You can use to find a wealth of information about common conditions, symptoms, and treatments, as well as any prescribed medications you take. You can also use this site to find a pharmacy, dentist, GP or urgent care service near you by using their dedicated NHS services page.

Accident & Emergency departments and 999

Bright red sign that reads emergency department

If you or someone you care for are experiencing a life-threatening emergency, please call 999 urgently or travel to your nearest Accident & Emergency (A&E) Department. Locally our A&E departments are based at Peterborough City Hospital, Hinchingbrooke Hospital in Huntingdon, and Addenbrooke's Hospital in Cambridge.

999 and A&E are here to support those people with the most serious medical issues. Please do not call 999 or use A&E if your issue is not life-threatening, as this will help make sure that we keep staff at these services available for the people who need it most.

Examples of major, life-threatening situations where you must go to A&E or call 999 include loss of consciousness; a confused state that comes on suddenly; severe bleeding that you cannot stop, and serious burns. You can find out more about when to go to A&E on the NHS website.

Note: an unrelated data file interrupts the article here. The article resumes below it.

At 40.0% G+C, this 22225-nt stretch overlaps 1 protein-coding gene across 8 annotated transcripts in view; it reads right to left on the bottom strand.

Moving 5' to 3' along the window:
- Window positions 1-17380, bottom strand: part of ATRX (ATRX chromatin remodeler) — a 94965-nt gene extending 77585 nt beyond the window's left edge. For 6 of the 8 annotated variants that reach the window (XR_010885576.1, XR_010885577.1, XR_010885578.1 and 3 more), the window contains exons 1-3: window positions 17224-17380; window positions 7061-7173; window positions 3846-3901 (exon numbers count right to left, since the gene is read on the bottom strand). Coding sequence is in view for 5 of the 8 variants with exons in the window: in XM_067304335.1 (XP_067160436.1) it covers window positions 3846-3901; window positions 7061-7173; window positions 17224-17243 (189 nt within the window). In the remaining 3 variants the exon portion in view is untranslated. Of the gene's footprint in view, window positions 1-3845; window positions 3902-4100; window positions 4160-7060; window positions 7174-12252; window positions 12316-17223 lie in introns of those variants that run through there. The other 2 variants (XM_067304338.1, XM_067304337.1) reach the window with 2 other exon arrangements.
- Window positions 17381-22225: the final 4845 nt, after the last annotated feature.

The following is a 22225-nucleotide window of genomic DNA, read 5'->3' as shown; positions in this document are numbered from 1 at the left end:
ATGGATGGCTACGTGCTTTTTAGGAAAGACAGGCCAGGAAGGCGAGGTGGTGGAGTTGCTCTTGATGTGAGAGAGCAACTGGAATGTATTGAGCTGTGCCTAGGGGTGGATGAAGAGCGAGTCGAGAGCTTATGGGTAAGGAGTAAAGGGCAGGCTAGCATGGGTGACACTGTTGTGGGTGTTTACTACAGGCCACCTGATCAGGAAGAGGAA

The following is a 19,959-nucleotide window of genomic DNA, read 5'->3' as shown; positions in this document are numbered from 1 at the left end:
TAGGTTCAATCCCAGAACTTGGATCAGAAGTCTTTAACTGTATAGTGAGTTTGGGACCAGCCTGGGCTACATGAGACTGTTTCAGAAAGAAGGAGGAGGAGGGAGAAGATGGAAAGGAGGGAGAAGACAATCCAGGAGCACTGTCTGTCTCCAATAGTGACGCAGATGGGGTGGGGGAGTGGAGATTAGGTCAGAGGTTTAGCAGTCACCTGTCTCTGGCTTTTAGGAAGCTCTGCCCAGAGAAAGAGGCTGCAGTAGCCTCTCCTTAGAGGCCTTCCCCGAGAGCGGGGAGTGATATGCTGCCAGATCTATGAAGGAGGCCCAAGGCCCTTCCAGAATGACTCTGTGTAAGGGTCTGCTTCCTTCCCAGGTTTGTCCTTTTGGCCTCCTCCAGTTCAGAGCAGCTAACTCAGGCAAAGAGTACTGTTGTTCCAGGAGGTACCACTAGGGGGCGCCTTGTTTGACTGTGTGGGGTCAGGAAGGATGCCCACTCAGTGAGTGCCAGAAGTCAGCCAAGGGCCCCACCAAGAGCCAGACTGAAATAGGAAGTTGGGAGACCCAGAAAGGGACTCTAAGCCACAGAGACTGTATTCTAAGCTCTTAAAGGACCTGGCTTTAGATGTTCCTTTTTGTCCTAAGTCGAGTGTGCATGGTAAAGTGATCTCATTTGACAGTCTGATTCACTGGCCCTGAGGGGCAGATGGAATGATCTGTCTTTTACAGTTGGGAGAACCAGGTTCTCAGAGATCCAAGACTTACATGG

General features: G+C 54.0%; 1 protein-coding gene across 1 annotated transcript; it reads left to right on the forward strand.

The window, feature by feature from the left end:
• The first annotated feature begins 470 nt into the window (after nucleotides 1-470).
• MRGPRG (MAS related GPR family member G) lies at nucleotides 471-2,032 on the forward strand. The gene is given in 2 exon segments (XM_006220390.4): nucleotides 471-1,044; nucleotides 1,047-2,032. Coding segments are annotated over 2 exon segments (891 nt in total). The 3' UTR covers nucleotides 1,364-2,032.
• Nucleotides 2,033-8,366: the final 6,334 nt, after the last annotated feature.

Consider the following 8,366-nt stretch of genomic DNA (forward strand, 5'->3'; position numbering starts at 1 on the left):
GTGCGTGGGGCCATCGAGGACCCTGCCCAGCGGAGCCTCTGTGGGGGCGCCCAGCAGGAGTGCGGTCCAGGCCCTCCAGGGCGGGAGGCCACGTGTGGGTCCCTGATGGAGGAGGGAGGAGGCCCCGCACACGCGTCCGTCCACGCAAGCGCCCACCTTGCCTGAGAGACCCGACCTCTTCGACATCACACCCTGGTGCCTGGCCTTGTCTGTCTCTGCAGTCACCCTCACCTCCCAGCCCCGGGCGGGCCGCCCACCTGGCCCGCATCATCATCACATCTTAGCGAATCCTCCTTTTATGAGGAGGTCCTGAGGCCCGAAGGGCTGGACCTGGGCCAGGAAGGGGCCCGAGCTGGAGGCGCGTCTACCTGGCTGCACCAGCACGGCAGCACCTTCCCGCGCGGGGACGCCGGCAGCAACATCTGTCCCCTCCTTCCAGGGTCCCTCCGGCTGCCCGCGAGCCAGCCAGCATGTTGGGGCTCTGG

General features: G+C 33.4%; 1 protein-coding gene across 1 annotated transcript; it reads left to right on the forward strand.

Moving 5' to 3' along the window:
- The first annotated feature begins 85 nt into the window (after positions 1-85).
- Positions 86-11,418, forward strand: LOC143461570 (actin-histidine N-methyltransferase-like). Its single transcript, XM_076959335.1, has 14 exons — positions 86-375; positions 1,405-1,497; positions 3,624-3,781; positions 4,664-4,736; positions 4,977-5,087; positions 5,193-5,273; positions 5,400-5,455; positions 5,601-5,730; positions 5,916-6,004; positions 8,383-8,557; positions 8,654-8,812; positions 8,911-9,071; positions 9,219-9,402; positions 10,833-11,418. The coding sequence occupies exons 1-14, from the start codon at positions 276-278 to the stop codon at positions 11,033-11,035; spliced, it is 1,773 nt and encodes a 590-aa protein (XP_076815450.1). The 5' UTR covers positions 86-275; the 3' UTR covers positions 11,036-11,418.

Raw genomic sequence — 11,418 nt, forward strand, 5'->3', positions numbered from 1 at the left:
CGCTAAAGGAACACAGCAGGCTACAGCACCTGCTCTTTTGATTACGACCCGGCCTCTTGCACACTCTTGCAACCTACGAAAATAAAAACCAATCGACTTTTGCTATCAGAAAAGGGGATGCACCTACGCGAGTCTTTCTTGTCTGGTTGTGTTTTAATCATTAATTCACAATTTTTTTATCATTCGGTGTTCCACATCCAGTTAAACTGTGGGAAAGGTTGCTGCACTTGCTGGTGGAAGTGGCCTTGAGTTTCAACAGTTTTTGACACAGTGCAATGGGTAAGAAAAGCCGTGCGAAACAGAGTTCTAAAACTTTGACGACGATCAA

Keeping warm

Keeping warm inside your house

The NHS recommends that you heat your home to at least 18 degrees if you can, as this can help you stay well during winter. Draw your curtains overnight to keep warmth inside the house, and make sure there's nothing in front of your radiators (like furniture or your curtains) that may be blocking heat from flowing through you house.

Sitting still can reduce your body temperature, so if you sit down a lot during the day try to move about once every hour. Wearing lots of thin layers helps trap warm air better than just one big hoodie or chunky jumper, so layer up to stay as warm as possible.